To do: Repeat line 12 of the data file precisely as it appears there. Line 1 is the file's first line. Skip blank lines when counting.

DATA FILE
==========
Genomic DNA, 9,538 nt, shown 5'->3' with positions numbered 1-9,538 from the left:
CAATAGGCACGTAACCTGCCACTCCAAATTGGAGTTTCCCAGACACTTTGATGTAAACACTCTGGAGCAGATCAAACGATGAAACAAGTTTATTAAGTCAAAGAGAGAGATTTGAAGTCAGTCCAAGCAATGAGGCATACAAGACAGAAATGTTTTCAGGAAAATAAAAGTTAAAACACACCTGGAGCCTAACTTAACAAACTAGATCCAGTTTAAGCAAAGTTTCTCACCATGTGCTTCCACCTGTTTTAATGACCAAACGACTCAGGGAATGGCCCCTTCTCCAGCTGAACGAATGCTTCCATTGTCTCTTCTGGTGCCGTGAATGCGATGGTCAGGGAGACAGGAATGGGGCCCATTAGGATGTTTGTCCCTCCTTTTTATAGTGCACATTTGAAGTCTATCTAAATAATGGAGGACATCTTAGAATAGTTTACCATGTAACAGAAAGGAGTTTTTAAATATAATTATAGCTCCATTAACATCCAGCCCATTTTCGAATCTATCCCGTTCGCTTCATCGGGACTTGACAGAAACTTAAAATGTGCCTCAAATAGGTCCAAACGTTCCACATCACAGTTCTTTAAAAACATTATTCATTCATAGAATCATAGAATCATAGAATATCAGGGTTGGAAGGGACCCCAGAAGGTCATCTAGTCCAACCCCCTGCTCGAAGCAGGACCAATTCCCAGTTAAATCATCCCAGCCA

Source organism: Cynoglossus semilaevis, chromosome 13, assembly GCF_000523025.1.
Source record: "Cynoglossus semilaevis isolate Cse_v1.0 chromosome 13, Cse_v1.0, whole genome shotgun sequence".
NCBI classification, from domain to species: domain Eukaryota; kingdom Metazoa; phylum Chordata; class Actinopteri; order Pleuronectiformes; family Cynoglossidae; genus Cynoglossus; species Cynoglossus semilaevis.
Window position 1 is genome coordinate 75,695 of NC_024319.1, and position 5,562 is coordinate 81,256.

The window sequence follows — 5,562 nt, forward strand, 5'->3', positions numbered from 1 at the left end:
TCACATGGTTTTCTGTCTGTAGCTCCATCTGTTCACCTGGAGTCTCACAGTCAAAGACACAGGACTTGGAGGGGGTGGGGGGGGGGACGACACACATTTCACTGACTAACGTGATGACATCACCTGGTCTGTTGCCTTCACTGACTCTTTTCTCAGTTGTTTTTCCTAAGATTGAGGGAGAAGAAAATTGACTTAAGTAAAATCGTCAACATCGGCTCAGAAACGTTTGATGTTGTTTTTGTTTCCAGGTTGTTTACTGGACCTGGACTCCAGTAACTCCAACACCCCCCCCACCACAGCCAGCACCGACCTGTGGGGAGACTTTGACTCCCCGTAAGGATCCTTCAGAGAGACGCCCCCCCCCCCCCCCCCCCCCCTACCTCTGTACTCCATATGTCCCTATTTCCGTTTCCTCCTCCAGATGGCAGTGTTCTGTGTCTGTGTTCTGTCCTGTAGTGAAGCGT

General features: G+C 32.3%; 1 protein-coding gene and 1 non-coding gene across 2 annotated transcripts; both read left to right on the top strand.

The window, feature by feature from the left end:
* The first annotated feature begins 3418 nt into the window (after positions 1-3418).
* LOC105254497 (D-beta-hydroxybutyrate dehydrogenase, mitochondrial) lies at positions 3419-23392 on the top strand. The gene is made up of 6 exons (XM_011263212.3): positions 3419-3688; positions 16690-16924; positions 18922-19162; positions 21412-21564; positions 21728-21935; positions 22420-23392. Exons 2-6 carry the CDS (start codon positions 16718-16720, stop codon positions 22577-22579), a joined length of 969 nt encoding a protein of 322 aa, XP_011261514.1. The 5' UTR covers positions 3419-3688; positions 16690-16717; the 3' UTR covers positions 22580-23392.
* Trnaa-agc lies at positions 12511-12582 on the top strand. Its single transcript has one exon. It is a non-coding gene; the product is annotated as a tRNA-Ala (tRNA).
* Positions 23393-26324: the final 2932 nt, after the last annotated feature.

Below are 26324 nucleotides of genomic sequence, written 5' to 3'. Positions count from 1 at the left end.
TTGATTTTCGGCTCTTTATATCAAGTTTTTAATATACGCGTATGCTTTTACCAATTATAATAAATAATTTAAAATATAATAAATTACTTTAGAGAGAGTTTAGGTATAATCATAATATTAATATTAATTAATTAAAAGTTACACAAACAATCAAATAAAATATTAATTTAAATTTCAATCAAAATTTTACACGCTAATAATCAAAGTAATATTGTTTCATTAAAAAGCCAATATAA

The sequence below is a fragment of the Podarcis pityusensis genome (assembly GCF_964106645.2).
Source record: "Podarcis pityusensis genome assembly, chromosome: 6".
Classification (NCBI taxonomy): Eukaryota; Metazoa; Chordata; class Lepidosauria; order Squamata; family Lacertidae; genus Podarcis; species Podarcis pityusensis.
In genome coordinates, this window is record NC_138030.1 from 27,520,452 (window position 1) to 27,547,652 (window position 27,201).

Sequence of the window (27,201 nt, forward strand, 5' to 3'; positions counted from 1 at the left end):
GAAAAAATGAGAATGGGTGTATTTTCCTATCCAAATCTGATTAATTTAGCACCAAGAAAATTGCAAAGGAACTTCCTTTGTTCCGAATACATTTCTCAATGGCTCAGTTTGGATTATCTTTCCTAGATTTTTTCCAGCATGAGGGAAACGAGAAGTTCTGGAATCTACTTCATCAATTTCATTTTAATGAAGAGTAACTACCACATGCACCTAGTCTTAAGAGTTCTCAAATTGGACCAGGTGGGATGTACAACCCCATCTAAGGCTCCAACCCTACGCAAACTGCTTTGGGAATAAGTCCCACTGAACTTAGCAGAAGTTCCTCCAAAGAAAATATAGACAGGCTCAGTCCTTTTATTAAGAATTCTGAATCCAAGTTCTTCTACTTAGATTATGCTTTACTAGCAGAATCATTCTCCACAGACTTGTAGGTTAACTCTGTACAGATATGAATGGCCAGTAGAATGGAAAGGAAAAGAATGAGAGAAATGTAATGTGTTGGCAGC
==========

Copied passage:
* LOC105254497 (D-beta-hydroxybutyrate dehydrogenase, mitochondrial) lies at positions 3419-23392 on the top strand. The gene is made up of 6 exons (XM_011263212.3): positions 3419-3688; positions 16690-16924; positions 18922-19162; positions 21412-21564; positions 21728-21935; positions 22420-23392. Exons 2-6 carry the CDS (start codon positions 16718-16720, stop codon positions 22577-22579), a joined length of 969 nt encoding a protein of 322 aa, XP_011261514.1. The 5' UTR covers positions 3419-3688; positions 16690-16717; the 3' UTR covers positions 22580-23392.